Television Field Strength Meter (1955)
Have you ever bought a piece of test equipment just because it
looked cool? When I saw this TV field strength meter for a few
bucks at a swap meet, I brought it home, even though I had no
practical use for it at the time. Look at the size of that dial!
Its purpose is pretty obvious. You connect a TV antenna
to the front terminals and tune in a channel, then get
a reading of signal strength in tenths of a microvolt.
These meters were used while installing a rooftop TV antenna at
a customer's house. With a long extension cord, you could haul it up
on the roof to point the antenna correctly. If the antenna had a
motorized rotator, you could use the meter in the house to
show the customer where to point the antenna for best reception
on each channel.
The meter is basically a VHF television tuner with an amplifier to
drive the voltmeter. It uses a transformer type power supply
and six tubes. Like good quality TVs of the 1950s, it has
a robust turret type tuner. I'm just guessing about when it was
made, but the design and construction are consistent with the
Several years after I bought it, TV broadcasts were converted to digital
and I set up a home transmitter to broadcast
analog TV within our house. This photo shows a few of my TVs receiving a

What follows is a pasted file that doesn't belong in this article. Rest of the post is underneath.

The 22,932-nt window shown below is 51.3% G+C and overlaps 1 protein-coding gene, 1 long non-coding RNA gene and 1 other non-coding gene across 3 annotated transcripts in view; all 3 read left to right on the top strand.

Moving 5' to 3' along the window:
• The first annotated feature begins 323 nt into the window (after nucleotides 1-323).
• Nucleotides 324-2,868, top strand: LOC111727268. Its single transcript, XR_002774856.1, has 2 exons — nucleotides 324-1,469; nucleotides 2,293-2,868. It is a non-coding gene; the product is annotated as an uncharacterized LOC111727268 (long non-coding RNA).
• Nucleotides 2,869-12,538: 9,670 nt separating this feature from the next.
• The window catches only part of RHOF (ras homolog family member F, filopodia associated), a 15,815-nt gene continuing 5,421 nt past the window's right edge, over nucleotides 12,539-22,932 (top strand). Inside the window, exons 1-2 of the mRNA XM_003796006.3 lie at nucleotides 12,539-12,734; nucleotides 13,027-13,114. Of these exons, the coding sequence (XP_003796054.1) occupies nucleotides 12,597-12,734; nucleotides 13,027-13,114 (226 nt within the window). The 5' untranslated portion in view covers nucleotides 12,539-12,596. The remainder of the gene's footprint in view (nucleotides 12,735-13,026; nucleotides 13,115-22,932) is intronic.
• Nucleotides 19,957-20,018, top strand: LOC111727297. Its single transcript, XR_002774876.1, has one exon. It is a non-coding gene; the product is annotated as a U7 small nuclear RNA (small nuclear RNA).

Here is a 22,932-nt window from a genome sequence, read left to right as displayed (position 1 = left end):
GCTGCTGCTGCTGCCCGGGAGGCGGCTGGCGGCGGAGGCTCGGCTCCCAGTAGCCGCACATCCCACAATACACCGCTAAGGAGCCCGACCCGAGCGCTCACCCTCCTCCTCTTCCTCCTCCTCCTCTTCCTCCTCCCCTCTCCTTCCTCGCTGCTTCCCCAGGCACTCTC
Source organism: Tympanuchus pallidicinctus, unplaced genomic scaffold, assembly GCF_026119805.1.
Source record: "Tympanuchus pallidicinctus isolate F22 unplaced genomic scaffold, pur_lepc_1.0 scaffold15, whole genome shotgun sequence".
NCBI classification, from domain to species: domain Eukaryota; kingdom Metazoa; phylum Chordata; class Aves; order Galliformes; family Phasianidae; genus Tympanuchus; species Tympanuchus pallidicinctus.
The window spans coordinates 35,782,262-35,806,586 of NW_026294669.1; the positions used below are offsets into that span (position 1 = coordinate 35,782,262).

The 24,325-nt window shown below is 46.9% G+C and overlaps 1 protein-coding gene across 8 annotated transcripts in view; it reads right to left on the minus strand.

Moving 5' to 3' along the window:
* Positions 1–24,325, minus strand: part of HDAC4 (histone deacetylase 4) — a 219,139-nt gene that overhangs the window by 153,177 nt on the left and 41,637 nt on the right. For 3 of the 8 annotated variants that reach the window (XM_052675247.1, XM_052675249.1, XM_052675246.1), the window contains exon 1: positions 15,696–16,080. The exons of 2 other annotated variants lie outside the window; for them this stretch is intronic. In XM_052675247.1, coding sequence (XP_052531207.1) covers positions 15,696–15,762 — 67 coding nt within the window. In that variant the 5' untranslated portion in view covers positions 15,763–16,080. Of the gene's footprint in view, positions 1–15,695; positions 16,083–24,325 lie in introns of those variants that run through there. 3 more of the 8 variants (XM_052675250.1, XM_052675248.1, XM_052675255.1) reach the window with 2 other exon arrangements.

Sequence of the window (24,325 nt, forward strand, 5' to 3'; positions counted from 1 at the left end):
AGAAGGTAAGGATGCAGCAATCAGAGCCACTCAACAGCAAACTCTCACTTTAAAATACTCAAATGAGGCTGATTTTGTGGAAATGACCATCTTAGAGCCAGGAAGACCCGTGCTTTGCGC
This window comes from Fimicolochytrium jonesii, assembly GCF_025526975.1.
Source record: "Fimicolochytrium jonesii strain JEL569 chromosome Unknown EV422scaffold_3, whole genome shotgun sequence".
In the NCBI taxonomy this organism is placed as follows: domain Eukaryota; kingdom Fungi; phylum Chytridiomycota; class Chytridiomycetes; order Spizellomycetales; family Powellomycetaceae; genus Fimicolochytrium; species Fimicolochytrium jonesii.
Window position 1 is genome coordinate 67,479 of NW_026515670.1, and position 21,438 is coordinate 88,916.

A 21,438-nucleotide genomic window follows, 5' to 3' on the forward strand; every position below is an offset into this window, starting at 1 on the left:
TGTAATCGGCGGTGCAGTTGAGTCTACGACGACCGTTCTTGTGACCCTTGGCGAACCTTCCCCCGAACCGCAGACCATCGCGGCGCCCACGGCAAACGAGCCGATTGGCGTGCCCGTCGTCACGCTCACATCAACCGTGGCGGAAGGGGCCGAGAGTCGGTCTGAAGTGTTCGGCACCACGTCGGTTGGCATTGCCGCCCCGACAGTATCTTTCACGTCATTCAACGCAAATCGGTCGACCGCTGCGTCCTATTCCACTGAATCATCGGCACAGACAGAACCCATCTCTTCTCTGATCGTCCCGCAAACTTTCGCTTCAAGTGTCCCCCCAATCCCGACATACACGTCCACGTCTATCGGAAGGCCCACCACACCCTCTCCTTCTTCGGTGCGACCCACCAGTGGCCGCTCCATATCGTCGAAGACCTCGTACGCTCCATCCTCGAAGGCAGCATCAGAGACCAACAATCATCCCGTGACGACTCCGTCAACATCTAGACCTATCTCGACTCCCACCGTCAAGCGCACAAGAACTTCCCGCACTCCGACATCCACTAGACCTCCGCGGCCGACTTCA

home broadcast through their antennas.
Suddenly, I had a use for the meter! I restored it just as you would
a vintage radio, replacing old paper and electrolytic capacitors and
cleaning the tuner contacts.
I have no way to calibrate the meter, but it seems to work.
Close to my in-home transmitter, I get a reading of about eight-tenths
of a microvolt. Farther away in the house, it drops to about seven tenths.
This matches unscientific tests using a handheld TV like my
Sony Watchman or
Reception is best near the transmitter, and slightly weaker, although
still very watchable, as you move farther away.
Naturally, just as in the days of analog TV transmissions, the
orientation of both antennas—transmitter and receiver—has
a strong effect on reception. The signal quickly drops away to nothing
if you leave the house, and we live on three acres, so there's no
danger of interfering with neighbors' reception—even if
there were broadcasts to receive.